5 Reasons Why a Business Benefits from an In-House PR Specialist
Alexander Storozhuk, a founder of the PRNEWS.IO online platform
We are in constant communication with various companies. They differ in scale,
market, location, number of employees, and assertiveness. But there always comes a
time when an owner or top manager wonders: Why does he need the full-time PR
specialist? Maybe they should rely on an agency?
This is most often the case when a business is young and fast-growing or the number of risk
factors increases dramatically. You are lucky if your company is large and you can
“compress” the staff. But things are worse in small organizations. In these companies, one
person is responsible for the PR business, so sometimes the management decides to give
up the full-time employee until things go better.
Some people shift PR duties to a marketer or – God forbid that! – an assistant manager.
Some people, on the partners’ or colleagues’ recommendation, use the services of an
outsourcing company. In the first case, there is no chance of success, and in the second
one, the company bears great risks and may get questionable results. I will explain why.
First: Fire in the eyes. During the years of my company’s work and communication with
customers, I have seen for myself that only those projects that were grown by experienced
and caring specialists become successful. Expertise and experience are required by default,
but it is the fire in the eyes and the healthy (only healthy!) willingness to “cheer” for one’s
project that will result in success.
Such a PR specialist is willing to take responsibility, will make prompt and just decisions. He
will build effective communication with the top management of his company and will act as a
third party between contractors and the management. An in-house specialist is always more
interested in the project outcome than an outsourcing employee since the professional
image, career prospects, and bonuses from the company are at stake.
Second: To each his own. The task assigned to a PR agency will not accomplish itself. It
needs to be supervised, employees need to negotiate it at different stages, take decisions
on behalf of the company, etc.
It is unlikely that the company executive will take on this role. Most often, it is delegated to
an employee who understands nothing in PR and for whom this business will be just one of
his many tasks. Since the PR specificity is hardly clear to the company manager, he will
agree with all offers of the agency. The result of this work will most likely be below average.
Third: The trick of the trade and the corporate secret. An in-house PR specialist is well
aware of his market, industry, and the company’s audience. If he has long been engaged in
this business, he knows a lot of “warm” contacts with the central and branch media, all
peculiarities of interaction with them, the features of editorial work, journalists’ requirements,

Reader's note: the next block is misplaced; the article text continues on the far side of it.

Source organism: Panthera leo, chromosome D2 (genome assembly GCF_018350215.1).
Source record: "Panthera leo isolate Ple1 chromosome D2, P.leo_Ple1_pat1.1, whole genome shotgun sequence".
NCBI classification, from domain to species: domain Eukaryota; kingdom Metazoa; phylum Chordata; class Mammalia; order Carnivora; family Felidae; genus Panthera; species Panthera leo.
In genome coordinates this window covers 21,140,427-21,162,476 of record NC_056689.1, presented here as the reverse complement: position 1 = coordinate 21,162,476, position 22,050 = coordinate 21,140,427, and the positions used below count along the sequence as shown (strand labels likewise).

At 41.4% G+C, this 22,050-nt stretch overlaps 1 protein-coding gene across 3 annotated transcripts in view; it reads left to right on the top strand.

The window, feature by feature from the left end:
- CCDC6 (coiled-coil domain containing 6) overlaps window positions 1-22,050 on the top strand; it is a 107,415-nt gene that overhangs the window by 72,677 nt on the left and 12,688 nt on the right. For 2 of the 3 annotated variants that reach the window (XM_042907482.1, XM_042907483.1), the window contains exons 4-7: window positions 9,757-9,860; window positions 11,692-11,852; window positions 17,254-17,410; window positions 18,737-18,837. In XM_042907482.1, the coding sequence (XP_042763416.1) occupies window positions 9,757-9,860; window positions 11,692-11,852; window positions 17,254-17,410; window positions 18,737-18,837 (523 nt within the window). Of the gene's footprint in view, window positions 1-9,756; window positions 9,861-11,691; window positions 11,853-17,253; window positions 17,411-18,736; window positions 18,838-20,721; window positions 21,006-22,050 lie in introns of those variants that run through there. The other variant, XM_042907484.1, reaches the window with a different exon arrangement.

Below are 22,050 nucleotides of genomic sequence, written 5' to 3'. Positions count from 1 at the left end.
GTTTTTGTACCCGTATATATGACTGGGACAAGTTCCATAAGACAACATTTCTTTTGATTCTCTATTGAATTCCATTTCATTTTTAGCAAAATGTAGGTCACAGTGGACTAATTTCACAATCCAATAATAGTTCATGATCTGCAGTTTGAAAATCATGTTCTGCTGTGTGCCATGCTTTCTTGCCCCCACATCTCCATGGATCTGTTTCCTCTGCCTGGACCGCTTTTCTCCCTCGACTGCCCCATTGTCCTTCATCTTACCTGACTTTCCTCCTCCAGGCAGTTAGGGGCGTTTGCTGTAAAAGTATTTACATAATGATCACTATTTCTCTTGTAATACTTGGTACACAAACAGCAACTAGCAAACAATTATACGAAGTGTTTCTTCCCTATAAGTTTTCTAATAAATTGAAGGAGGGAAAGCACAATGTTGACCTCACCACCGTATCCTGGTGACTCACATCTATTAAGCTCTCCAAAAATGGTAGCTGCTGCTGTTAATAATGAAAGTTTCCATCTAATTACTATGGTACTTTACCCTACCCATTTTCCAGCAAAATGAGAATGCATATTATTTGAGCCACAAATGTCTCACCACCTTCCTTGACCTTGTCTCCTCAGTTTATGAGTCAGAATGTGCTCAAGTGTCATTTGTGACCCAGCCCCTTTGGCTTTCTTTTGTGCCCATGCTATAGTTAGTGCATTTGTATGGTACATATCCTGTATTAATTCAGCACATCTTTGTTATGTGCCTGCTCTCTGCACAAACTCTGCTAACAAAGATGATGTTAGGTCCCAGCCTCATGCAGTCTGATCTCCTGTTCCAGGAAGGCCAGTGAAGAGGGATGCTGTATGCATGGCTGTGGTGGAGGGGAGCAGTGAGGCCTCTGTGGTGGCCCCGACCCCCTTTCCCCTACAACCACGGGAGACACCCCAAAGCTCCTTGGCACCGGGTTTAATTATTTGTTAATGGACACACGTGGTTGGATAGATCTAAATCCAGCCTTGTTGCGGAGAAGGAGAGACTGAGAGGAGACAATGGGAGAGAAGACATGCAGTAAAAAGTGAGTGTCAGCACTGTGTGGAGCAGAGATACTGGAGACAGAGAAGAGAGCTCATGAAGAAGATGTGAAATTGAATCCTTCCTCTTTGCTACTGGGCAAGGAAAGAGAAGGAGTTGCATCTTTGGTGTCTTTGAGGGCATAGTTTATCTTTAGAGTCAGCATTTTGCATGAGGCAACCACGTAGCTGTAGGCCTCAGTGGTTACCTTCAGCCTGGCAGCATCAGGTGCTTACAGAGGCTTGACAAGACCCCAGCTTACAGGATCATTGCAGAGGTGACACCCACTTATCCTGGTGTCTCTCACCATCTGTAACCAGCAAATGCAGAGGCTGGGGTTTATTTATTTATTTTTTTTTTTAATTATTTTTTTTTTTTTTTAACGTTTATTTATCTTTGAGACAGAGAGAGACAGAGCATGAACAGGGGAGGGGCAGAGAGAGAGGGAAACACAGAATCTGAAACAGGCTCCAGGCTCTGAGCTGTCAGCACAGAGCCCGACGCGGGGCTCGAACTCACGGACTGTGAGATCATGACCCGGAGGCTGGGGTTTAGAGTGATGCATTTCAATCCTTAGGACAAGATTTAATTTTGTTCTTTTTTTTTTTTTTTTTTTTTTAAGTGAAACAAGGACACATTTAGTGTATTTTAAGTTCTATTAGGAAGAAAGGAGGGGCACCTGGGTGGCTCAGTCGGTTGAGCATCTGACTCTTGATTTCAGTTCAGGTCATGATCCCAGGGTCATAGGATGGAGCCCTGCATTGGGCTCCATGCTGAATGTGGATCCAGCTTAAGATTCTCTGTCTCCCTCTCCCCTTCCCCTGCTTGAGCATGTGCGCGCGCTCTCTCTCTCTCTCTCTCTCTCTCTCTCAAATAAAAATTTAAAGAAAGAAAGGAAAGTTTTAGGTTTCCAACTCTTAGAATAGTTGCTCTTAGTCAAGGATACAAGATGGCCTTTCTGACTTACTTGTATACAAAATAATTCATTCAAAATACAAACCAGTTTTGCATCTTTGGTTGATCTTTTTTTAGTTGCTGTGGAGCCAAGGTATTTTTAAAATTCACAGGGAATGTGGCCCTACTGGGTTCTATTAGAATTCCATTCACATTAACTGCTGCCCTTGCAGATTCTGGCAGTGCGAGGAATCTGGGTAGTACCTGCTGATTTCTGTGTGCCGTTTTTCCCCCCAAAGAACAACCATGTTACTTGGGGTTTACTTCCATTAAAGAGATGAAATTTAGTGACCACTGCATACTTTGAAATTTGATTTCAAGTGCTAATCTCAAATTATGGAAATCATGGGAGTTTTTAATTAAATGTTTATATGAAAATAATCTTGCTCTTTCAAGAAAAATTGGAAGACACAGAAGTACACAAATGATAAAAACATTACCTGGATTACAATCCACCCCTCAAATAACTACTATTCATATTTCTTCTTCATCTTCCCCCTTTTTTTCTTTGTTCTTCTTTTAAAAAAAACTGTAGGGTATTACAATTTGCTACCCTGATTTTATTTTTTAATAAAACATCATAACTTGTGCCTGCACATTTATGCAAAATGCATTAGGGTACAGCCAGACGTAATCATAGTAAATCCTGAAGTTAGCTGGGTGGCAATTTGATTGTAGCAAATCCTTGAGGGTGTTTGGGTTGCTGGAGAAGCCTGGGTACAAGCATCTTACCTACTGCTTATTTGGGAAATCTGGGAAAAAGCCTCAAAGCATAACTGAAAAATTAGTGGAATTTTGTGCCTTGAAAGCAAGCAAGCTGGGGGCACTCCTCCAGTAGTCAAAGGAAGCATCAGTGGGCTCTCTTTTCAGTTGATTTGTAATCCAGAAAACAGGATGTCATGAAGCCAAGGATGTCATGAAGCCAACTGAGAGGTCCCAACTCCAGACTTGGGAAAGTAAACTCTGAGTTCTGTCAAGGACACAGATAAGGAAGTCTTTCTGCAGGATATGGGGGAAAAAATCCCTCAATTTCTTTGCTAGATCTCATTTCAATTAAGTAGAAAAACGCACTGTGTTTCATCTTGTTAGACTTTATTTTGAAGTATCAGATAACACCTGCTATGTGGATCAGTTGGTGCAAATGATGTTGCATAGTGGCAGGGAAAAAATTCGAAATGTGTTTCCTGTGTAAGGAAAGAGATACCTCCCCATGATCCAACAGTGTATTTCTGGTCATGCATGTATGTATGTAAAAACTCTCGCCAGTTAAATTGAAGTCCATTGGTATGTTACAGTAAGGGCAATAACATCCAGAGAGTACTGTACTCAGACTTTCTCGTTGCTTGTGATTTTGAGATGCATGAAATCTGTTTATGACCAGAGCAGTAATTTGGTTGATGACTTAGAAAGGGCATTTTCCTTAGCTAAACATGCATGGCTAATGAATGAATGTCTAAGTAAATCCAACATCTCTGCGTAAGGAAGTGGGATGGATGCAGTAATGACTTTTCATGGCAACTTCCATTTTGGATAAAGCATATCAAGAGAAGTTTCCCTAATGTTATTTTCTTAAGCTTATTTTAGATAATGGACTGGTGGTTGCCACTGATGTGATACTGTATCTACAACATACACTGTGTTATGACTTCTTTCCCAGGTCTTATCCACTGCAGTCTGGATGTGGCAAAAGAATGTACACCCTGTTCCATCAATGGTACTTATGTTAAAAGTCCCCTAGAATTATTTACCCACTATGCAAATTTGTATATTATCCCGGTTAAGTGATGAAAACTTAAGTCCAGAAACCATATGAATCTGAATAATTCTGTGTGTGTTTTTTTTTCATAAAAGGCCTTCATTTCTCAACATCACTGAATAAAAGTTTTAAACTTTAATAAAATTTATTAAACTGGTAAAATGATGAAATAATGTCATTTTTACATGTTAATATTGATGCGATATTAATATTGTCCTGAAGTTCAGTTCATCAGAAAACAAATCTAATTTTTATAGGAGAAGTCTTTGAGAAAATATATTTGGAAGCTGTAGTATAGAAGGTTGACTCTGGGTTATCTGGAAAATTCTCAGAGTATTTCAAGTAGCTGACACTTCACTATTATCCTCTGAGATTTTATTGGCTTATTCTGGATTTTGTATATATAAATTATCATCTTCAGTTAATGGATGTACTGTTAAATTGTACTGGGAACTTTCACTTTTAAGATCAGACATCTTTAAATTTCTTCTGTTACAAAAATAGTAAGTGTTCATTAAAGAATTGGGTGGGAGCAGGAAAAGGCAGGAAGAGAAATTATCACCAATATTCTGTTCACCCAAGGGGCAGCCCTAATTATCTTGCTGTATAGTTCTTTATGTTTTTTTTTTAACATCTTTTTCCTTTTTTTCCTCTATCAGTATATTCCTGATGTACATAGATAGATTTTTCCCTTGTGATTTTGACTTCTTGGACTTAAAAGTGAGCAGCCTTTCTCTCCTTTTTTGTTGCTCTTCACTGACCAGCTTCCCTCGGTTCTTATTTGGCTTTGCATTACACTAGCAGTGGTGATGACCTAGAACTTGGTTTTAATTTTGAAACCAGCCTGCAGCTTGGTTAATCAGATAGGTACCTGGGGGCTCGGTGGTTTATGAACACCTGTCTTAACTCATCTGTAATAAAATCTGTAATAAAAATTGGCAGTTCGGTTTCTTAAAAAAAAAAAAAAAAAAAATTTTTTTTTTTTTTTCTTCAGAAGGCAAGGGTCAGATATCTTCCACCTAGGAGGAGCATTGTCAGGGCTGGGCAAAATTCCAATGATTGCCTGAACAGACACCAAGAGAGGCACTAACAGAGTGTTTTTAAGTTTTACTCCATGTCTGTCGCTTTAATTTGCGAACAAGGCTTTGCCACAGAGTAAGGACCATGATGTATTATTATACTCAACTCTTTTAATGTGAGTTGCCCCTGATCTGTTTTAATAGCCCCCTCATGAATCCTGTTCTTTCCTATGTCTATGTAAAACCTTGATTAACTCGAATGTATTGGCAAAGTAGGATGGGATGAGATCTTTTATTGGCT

their nature and habits.
This experience applies to all the activities of the PR specialist in the company: he knows the
periods of market activity, is well in with the professional community, understands what he
can say and when he should keep silent.
Speaking of “keeping silent”. A full-time PR specialist is loyal to his company. And therefore,
knowing valuable strategic information and “fine points”, he unlikely will talk about them to
journalists, competitors, or a colleague during a Friday dinner.
For security’s sake, you will never tell the agency managers all the details of your business –
and that is right. And they, in turn, not knowing them, are unlikely to implement PR tasks by
Fourth: Focus on the company. The full-time PR specialist’s time and effort are focused
only on how to implement the tasks of his company. Unlike an agency manager or
freelancer, who simultaneously manage multiple customer projects.
Therefore, an in-house PR specialist will implement the projects quickly, efficiently, using
various tools (including those that the outsourcing party may not know about) and unusual
approaches. If an unforeseen event takes place, it is he who will respond and take the right
measures more quickly when time is particularly valuable.
Fifth: Expenses transparency. This is one of the most significant drawbacks of the
company’s interaction with a PR agency. Agency services are always several times more
expensive than in-house PR specialists’ services. That’s number one.
It is very difficult for a company representative to understand beautifully wrapped progress
reports, special terms, hyperlinks, and infographics without proper experience. That’s
Only a full-time PR specialist can assess the effectiveness of information inputs, the quality
(not the quantity!) of publications posted in the media, and the information monitoring
results. He helps his company not to waste funds, optimizes and justifies expenses, his
budget is as transparent as possible.
What Shall We Do?
As you can see, if a company tries to save on a full-time PR specialist, its reputation is at risk
and the vulnerability level increases. In my opinion, the gold standard for PR development in
the company should be as follows: there is an in-house PR specialist who enhances his
capabilities by an agency or freelancers.
He will keep abreast of the company’s information, monitor mentions in the media and
reputation background, implement current projects. He will not go off to go skiing all of a
sudden, leaving the project till another time, and he will be in touch at least for the whole
If there is a need for a large-scale event, the company specialist can contact a specialized
agency for help. If you are not going to hold large events, you can turn to freelancers such
as writers, designers, translators as the moment arises.
It is the formula of the in-house PR specialist + agency + freelancer that is becoming a
steady and reasonable trend for small and medium-sized companies. So it is worth
considering it and trying it out.